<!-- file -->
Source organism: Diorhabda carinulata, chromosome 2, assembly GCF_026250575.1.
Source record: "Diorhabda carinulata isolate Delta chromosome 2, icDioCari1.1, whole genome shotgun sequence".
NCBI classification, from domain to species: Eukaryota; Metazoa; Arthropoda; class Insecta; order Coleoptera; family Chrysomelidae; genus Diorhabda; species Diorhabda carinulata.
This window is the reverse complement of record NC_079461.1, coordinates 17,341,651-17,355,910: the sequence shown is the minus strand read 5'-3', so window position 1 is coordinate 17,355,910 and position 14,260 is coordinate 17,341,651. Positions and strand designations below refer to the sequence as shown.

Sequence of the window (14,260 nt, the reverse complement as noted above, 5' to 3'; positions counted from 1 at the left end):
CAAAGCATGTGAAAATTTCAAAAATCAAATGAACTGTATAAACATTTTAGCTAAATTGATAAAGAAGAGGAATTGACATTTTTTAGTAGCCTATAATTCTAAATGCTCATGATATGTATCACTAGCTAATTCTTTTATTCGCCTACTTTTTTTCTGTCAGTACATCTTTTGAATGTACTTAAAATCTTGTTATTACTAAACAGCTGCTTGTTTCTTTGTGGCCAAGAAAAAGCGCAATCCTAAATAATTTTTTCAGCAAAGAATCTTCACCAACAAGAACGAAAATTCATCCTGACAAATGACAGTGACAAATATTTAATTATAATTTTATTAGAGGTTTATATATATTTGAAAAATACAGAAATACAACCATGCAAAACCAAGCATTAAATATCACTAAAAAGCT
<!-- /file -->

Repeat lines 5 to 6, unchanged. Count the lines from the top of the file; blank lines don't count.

Sequence of the window (14,260 nt, the reverse complement as noted above, 5' to 3'; positions counted from 1 at the left end):
CAAAGCATGTGAAAATTTCAAAAATCAAATGAACTGTATAAACATTTTAGCTAAATTGATAAAGAAGAGGAATTGACATTTTTTAGTAGCCTATAATTCTAAATGCTCATGATATGTATCACTAGCTAATTCTTTTATTCGCCTACTTTTTTTCTGTCAGTACATCTTTTGAATGTACTTAAAATCTTGTTATTACTAAACAGCTGCTTGTTTCTTTGTGGCCAAGAAAAAGCGCAATCCTAAATAATTTTTTCAGCAAAGAATCTTCACCAACAAGAACGAAAATTCATCCTGACAAATGACAGTGACAAATATTTAATTATAATTTTATTAGAGGTTTATATATATTTGAAAAATACAGAAATACAACCATGCAAAACCAAGCATTAAATATCACTAAAAAGCT